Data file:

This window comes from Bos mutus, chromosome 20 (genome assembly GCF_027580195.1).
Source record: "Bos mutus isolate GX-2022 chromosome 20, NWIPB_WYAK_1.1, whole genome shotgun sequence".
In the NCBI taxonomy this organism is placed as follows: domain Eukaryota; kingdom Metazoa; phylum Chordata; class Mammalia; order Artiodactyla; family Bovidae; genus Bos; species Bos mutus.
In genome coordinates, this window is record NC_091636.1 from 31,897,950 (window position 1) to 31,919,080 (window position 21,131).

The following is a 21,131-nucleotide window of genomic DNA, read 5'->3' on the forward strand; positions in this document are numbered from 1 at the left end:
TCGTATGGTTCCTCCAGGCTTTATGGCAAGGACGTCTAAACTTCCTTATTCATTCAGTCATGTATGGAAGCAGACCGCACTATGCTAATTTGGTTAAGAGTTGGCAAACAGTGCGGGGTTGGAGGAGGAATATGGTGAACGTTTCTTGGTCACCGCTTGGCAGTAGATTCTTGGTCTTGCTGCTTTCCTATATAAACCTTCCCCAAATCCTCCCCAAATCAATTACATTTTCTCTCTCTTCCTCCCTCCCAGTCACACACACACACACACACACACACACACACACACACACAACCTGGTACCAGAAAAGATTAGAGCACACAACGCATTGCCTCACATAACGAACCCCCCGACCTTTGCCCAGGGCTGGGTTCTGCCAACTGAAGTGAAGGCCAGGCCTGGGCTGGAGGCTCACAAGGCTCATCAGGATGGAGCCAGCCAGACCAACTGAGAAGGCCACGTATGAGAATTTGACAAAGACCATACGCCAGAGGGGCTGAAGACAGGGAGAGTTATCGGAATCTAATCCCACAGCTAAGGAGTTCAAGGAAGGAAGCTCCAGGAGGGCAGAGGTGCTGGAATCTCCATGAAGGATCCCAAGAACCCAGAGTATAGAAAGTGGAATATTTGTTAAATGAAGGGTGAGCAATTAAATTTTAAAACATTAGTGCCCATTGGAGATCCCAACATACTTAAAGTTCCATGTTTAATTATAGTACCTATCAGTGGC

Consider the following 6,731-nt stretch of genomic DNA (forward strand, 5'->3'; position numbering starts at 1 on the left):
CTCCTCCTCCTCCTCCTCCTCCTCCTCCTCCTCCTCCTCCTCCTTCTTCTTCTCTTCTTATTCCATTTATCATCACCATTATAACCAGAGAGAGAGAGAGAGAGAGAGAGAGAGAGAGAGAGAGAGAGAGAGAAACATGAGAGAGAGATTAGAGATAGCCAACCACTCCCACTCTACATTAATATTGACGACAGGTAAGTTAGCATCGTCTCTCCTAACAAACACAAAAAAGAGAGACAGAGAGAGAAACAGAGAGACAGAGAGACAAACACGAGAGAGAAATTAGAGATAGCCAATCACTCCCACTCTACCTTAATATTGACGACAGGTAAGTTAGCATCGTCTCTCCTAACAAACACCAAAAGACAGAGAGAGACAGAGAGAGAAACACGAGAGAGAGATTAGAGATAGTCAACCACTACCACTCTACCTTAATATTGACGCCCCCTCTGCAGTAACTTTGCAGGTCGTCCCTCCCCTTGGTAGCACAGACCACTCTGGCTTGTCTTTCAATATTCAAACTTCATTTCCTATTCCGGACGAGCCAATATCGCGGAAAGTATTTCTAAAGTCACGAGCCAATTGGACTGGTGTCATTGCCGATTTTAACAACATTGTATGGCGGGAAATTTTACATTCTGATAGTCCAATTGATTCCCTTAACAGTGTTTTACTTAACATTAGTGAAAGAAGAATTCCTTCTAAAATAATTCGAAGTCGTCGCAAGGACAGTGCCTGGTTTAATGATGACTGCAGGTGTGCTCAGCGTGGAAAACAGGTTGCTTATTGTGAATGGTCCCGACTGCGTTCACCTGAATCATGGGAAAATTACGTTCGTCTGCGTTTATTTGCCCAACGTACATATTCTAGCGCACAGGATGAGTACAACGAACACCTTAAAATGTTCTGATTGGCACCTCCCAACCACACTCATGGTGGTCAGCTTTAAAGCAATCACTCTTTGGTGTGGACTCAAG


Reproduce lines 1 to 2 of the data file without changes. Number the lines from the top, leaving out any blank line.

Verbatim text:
This window comes from Bos mutus, chromosome 20 (genome assembly GCF_027580195.1).
Source record: "Bos mutus isolate GX-2022 chromosome 20, NWIPB_WYAK_1.1, whole genome shotgun sequence".